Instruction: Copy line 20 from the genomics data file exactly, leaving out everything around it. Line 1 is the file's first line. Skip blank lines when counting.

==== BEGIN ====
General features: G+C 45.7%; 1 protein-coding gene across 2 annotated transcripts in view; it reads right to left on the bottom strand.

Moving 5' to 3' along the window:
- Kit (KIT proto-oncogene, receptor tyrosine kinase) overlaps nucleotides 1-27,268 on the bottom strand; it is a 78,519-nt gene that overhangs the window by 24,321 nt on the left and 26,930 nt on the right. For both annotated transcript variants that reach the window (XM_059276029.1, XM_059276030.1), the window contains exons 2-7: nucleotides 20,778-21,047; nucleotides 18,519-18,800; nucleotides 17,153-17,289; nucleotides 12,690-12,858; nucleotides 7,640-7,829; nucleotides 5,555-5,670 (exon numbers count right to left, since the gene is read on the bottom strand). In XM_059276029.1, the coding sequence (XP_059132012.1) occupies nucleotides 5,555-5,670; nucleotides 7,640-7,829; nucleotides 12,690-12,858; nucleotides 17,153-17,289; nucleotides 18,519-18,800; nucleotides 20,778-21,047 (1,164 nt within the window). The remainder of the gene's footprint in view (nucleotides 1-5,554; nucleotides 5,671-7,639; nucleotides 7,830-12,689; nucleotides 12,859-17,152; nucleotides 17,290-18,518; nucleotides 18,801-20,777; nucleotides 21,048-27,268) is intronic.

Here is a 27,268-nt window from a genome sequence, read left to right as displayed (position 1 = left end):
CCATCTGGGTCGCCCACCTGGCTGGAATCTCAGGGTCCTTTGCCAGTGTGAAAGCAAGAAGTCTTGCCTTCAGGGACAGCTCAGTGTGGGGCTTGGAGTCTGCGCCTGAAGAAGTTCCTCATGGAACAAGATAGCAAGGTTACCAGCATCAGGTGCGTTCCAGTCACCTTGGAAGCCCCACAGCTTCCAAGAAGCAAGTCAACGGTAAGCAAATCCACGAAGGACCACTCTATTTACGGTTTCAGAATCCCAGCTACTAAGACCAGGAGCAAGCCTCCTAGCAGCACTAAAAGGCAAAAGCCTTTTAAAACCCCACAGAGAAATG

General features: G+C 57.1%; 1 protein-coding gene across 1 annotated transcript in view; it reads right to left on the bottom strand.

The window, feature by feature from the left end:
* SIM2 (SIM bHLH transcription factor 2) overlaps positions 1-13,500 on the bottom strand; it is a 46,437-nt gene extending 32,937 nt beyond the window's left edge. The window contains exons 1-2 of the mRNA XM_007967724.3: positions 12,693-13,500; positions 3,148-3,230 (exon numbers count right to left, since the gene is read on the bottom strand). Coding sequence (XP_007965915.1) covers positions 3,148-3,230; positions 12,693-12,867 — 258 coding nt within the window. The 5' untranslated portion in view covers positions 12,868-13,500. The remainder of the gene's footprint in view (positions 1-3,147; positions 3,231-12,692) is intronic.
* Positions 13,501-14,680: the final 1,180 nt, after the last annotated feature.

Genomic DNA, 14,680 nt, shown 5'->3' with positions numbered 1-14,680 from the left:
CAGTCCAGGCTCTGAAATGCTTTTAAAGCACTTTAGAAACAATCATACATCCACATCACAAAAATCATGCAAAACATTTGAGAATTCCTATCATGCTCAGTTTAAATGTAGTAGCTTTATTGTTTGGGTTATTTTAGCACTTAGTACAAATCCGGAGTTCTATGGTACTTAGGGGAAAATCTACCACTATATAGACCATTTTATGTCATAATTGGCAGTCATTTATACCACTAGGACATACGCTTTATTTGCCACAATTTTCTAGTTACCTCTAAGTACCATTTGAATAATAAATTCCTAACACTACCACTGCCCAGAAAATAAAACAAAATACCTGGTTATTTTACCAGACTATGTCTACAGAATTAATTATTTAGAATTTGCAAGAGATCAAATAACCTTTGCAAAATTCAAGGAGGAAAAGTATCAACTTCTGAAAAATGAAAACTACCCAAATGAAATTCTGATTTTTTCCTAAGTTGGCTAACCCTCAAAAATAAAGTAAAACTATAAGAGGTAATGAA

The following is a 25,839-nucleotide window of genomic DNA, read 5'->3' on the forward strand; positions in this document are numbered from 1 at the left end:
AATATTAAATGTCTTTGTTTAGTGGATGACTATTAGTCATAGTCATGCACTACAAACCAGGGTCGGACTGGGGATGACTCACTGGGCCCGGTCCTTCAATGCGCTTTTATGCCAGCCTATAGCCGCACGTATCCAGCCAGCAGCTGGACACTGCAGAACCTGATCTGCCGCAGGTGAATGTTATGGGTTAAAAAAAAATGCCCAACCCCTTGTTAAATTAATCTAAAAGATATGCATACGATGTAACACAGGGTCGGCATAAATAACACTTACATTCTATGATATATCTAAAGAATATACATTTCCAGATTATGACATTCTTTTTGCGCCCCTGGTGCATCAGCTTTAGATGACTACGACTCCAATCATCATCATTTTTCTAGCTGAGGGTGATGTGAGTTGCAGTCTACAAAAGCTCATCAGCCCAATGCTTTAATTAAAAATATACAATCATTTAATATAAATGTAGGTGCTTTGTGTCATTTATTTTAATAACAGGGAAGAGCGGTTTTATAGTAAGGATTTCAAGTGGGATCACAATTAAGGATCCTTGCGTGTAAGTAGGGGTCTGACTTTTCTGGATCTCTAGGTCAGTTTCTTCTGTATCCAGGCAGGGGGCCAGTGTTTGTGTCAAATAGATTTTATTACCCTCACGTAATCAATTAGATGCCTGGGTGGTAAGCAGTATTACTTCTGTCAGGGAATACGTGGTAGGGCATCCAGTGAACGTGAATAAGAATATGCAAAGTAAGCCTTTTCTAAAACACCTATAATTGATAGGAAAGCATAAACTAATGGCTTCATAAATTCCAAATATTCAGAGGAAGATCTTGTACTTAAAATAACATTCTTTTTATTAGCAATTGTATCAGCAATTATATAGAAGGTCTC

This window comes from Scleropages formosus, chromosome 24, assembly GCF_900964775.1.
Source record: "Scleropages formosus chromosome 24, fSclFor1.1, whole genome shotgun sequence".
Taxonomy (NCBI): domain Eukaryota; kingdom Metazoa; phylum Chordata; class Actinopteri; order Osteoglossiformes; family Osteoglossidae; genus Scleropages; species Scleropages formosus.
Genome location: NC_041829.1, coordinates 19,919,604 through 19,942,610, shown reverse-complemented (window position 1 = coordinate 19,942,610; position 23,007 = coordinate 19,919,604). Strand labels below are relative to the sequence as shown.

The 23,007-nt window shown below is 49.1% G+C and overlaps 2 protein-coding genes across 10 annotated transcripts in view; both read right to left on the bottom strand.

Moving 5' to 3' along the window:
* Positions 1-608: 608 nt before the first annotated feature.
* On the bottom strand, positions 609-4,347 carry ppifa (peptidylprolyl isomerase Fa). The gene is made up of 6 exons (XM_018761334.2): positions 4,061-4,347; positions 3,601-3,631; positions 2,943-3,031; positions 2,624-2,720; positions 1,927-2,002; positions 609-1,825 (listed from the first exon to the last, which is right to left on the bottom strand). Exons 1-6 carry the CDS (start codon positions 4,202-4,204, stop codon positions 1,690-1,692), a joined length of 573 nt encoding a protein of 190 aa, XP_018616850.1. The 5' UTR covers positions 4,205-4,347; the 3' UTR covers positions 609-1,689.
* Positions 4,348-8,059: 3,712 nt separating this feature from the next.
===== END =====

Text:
* Positions 1-608: 608 nt before the first annotated feature.